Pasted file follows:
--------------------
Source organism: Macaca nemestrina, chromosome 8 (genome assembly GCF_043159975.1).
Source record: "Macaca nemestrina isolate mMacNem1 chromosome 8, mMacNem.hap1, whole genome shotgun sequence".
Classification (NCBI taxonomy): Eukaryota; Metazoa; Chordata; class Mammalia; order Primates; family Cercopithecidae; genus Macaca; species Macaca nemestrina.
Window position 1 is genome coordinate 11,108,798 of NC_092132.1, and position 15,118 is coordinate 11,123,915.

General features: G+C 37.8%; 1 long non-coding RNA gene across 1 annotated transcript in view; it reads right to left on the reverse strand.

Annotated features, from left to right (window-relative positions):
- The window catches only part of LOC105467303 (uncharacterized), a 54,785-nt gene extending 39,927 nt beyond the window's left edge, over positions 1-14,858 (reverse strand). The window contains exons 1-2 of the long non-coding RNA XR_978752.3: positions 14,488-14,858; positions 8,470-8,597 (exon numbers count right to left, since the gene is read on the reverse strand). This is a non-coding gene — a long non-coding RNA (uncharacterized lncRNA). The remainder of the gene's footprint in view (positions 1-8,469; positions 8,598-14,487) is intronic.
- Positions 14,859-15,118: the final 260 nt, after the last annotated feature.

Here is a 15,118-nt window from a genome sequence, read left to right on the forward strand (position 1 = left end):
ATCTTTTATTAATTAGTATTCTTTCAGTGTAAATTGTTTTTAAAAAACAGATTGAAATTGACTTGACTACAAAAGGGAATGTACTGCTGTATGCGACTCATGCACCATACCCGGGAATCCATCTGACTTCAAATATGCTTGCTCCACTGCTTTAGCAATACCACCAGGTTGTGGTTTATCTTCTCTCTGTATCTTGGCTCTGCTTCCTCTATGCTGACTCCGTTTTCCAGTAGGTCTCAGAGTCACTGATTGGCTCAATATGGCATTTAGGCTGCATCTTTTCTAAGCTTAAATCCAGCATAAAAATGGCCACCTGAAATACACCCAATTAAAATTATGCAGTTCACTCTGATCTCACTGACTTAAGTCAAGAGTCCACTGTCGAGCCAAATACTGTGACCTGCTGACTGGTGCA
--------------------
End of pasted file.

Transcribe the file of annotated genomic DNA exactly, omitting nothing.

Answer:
Source organism: Macaca nemestrina, chromosome 8 (genome assembly GCF_043159975.1).
Source record: "Macaca nemestrina isolate mMacNem1 chromosome 8, mMacNem.hap1, whole genome shotgun sequence".
Classification (NCBI taxonomy): Eukaryota; Metazoa; Chordata; class Mammalia; order Primates; family Cercopithecidae; genus Macaca; species Macaca nemestrina.
Window position 1 is genome coordinate 11,108,798 of NC_092132.1, and position 15,118 is coordinate 11,123,915.

General features: G+C 37.8%; 1 long non-coding RNA gene across 1 annotated transcript in view; it reads right to left on the reverse strand.

Annotated features, from left to right (window-relative positions):
- The window catches only part of LOC105467303 (uncharacterized), a 54,785-nt gene extending 39,927 nt beyond the window's left edge, over positions 1-14,858 (reverse strand). The window contains exons 1-2 of the long non-coding RNA XR_978752.3: positions 14,488-14,858; positions 8,470-8,597 (exon numbers count right to left, since the gene is read on the reverse strand). This is a non-coding gene — a long non-coding RNA (uncharacterized lncRNA). The remainder of the gene's footprint in view (positions 1-8,469; positions 8,598-14,487) is intronic.
- Positions 14,859-15,118: the final 260 nt, after the last annotated feature.

Here is a 15,118-nt window from a genome sequence, read left to right on the forward strand (position 1 = left end):
ATCTTTTATTAATTAGTATTCTTTCAGTGTAAATTGTTTTTAAAAAACAGATTGAAATTGACTTGACTACAAAAGGGAATGTACTGCTGTATGCGACTCATGCACCATACCCGGGAATCCATCTGACTTCAAATATGCTTGCTCCACTGCTTTAGCAATACCACCAGGTTGTGGTTTATCTTCTCTCTGTATCTTGGCTCTGCTTCCTCTATGCTGACTCCGTTTTCCAGTAGGTCTCAGAGTCACTGATTGGCTCAATATGGCATTTAGGCTGCATCTTTTCTAAGCTTAAATCCAGCATAAAAATGGCCACCTGAAATACACCCAATTAAAATTATGCAGTTCACTCTGATCTCACTGACTTAAGTCAAGAGTCCACTGTCGAGCCAAATACTGTGACCTGCTGACTGGTGCA